Paying attention to payoffs in analogy-based learning
This paper introduces the payoff-confirming analogy-based expectation equilibrium (PCABEE) as a way to refine the set of analogy-based equilibria and the associated admissible analogy partitions. In addition to the actions of others, own payoff history provides information about others’ strategies but, yet, non-Bayesian Nash equilibria may exist both with an incorrect and a correct prior. We provide general conditions when this happens. Two stylized employer-employee interactions, one with a correct and one with an incorrect prior, are provided illustrating how PCABEE can be used to analyze robust stereotypes and how incorrect such stereotypes may lead to discrimination.
(This abstract was borrowed from another version of this item.)
If you experience problems downloading a file, check if you have the proper application to view it first. In case of further problems read the IDEAS help page. Note that these files are not on the IDEAS site. Please be patient as the files may be large.
As the access to this document is restricted, you may want to look for a different version under "Related research" (further below) or search for a different version of it.
Volume (Year): 50 (2012)
Issue (Month): 1 (May)
|Contact details of provider:|| Web page: http://www.springer.com|
|Order Information:||Web: http://www.springer.com/economics/economic+theory/journal/199/PS2|
Please report citation or reference errors to , or , if you are the registered author of the cited work, log in to your RePEc Author Service profile, click on "citations" and make appropriate adjustments.:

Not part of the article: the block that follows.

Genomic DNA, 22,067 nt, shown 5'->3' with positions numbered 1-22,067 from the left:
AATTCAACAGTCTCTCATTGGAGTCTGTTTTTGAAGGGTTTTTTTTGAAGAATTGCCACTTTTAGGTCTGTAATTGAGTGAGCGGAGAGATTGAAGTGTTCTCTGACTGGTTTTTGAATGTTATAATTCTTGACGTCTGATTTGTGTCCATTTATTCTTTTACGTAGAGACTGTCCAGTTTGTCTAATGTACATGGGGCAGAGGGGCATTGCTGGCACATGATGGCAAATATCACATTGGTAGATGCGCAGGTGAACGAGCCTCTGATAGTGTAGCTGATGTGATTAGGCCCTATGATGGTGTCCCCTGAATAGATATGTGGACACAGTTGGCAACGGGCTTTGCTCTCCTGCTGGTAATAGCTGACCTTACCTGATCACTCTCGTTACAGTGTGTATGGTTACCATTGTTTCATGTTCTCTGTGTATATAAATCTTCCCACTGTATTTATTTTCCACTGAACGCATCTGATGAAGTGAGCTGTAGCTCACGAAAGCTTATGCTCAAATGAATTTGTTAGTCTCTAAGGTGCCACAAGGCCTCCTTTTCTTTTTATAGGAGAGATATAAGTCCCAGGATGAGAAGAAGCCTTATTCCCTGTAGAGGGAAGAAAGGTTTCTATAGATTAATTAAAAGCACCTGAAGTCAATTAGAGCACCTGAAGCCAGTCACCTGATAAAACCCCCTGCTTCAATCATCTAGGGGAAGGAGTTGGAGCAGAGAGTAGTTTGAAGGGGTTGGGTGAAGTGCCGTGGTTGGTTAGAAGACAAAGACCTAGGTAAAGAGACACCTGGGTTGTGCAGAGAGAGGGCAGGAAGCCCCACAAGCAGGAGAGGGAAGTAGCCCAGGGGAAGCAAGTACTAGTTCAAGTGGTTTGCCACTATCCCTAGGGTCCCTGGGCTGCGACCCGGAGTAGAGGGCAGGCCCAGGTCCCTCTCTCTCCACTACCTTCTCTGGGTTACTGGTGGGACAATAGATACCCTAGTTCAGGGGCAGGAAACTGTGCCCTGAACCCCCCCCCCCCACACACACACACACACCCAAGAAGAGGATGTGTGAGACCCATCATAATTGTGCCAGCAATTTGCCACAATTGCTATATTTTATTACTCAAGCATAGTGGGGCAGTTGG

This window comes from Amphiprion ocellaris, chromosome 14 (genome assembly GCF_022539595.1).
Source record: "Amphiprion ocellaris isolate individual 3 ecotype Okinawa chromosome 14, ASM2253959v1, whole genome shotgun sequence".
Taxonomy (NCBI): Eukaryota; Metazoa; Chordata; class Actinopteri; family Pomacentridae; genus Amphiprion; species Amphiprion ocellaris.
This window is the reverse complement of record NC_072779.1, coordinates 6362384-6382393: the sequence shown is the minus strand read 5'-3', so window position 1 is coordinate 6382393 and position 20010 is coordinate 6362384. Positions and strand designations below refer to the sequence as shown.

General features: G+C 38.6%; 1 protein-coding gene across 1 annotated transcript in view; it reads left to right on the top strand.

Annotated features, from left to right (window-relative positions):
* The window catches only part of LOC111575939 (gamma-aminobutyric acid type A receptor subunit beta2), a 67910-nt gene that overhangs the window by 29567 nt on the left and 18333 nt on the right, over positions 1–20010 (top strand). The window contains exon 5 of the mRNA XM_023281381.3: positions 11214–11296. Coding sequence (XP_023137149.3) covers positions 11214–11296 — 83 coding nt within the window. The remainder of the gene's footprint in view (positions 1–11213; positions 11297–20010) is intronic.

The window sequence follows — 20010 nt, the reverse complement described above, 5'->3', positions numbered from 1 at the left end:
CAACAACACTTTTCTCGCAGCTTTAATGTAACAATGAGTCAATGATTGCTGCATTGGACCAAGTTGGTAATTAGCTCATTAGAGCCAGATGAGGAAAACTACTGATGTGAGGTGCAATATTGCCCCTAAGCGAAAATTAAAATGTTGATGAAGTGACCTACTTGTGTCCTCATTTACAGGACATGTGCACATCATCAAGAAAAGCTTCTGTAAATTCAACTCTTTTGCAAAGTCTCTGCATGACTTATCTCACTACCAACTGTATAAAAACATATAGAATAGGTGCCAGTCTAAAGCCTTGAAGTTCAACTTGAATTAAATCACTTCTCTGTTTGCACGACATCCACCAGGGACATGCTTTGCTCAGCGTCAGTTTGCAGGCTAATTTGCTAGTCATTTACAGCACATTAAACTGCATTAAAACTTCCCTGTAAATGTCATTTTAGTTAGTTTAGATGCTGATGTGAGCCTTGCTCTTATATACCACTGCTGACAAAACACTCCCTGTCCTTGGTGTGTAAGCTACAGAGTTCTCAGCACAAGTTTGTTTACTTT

- Eyster, Erik & Rabin, Matthew, 2002.
Department of Economics, Working Paper Series
qt7p2911dn, Department of Economics, Institute for Business and Economic Research, UC Berkeley.
- Erik Eyster & Matt Rabin, 2003. "Cursed Equilibrium," Method and Hist of Econ Thought 0303002, EconWPA.
- Eyster, Erik & Rabin, Matt, 2002. "Cursed Equilibrium," Department of Economics, Working Paper Series qt6xf4782t, Department of Economics, Institute for Business and Economic Research, UC Berkeley.
- Fudenberg, D. & Levine, D.K., 1991.
"Self-Confirming Equilibrium ,"
581, Massachusetts Institute of Technology (MIT), Department of Economics.
- Eddie Dekel & Drew Fudenberg & David K. Levine, 2000.
"Learning to Play Bayesian Games,"
1322, Northwestern University, Center for Mathematical Studies in Economics and Management Science, revised Jul 2001.
- Eddie Dekel & Drew Fudenberg & David K. Levine, 2001. "Learning to Play Bayesian Games," Harvard Institute of Economic Research Working Papers 1926, Harvard - Institute of Economic Research.
- Dekel, Eddie & Fudenberg, Drew & Levine, David, 2004. "Learning to Play Bayesian Games," Scholarly Articles 3200612, Harvard University Department of Economics.
- Eddie Dekel & Drew Fudenberg & David K Levine, 2002. "Learning to Play Bayesian Games," Levine's Working Paper Archive 625018000000000151, David K. Levine.
- Philippe Jehiel, 2005.
"Analogy-Based Expectation Equilibrium,"
784828000000000106, UCLA Department of Economics.